South Park: The Fractured But Whole Was hoping to play this after I saw the new season to get into the mood, but decided to dive right in instead. To this day, the South Park games are the only turn-based games that I've managed to play through. While I preferred the premise of The Stick Of Truth better, I still absolutely loved my time with this game. It truly is remarkable that not only are Trey and Matt able to continually make arguably the greatest show in entertainment history, but also put out really great games. 8/10
Assassins Creed: Odyssey I spent all of May playing this one, so that should tell most of what you need to know. I'm a sucker for Ubisoft games and the mindless enjoyment I get out of them. While nothing Odyssey does is groundbreaking, it still provided me with more than 65 hours of content and that's without the DLC, which I hope to get back to someday. Due to the story and characters, I think this is better than Origins, although both are great games worthy of your time. I'm glad the series has turned into an basically open world RPG, because I was not a fan at all of any of the older AC games. 9/10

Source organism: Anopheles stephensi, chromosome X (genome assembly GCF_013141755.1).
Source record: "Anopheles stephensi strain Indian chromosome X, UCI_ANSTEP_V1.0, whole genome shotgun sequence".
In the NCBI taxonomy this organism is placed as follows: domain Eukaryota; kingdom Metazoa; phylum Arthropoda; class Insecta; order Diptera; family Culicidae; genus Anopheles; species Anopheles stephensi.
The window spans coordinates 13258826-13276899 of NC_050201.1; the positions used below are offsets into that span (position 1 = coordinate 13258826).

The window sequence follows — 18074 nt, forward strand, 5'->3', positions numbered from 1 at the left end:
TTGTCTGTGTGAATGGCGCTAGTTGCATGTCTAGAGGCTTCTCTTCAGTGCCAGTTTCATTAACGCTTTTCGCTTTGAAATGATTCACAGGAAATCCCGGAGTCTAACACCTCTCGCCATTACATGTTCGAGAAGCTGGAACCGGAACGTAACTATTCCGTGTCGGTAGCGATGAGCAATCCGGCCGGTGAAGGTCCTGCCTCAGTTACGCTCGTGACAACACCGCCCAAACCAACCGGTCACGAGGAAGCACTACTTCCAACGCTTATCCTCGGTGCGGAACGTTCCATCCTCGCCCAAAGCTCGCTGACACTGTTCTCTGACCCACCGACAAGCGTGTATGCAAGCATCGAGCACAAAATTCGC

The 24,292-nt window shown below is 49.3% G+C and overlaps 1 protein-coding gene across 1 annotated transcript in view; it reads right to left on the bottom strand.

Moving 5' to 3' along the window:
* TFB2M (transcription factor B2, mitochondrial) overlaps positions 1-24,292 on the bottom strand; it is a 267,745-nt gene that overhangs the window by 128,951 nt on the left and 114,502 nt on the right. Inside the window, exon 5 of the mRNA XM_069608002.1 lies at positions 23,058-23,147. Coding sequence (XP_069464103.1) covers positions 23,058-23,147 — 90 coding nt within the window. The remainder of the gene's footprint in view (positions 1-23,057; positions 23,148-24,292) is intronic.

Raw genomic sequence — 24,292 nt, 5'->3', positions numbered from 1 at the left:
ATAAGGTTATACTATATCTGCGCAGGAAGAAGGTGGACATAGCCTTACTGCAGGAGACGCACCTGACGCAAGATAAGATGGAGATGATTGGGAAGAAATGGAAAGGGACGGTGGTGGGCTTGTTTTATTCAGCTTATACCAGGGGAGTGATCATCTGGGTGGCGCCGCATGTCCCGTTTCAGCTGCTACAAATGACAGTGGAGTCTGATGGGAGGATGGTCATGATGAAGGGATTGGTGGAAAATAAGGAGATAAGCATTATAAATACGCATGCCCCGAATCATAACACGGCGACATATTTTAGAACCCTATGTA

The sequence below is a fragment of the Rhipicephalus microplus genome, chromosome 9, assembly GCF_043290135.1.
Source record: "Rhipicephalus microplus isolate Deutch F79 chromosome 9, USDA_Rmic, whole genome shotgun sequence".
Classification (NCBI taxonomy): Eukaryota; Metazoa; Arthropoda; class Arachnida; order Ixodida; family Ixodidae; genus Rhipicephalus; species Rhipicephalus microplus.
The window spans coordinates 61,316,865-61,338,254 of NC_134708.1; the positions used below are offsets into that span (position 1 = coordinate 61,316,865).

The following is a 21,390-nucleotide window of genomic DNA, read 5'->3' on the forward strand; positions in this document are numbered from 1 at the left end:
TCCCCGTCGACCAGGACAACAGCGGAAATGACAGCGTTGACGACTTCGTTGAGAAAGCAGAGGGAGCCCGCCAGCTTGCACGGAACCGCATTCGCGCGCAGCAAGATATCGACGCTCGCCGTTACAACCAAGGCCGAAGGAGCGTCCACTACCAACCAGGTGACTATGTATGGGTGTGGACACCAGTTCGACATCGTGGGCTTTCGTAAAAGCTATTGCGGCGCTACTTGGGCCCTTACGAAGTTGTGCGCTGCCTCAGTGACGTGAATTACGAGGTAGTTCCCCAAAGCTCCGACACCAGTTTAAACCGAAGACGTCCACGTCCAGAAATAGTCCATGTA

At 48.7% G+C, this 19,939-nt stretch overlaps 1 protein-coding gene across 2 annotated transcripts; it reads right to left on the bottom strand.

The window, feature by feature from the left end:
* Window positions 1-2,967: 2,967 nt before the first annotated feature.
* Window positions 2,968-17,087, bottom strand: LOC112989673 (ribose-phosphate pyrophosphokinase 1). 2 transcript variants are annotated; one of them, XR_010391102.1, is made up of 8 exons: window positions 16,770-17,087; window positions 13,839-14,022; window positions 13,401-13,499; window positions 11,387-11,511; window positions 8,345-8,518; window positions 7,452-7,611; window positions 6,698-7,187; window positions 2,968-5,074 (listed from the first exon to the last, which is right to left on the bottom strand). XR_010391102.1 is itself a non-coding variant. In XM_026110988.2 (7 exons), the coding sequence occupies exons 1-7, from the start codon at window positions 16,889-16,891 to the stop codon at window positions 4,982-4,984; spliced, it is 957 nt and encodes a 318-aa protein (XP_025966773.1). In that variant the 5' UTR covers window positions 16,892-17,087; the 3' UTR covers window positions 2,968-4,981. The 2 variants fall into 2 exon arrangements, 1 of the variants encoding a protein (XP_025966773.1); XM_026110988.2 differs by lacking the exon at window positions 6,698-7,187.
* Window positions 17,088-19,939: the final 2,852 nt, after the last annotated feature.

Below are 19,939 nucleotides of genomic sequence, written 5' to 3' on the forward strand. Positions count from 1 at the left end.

Brutal Legend Didn't even know this game existed until I picked it up over the summer. It was a fun little experience. Extremely unique, but I wasn't a fan of the main RTS element and the very empty open world. Music was fantastic though, and I really enjoyed the plot. Wish we had more games that went really outside the box like this. 7/10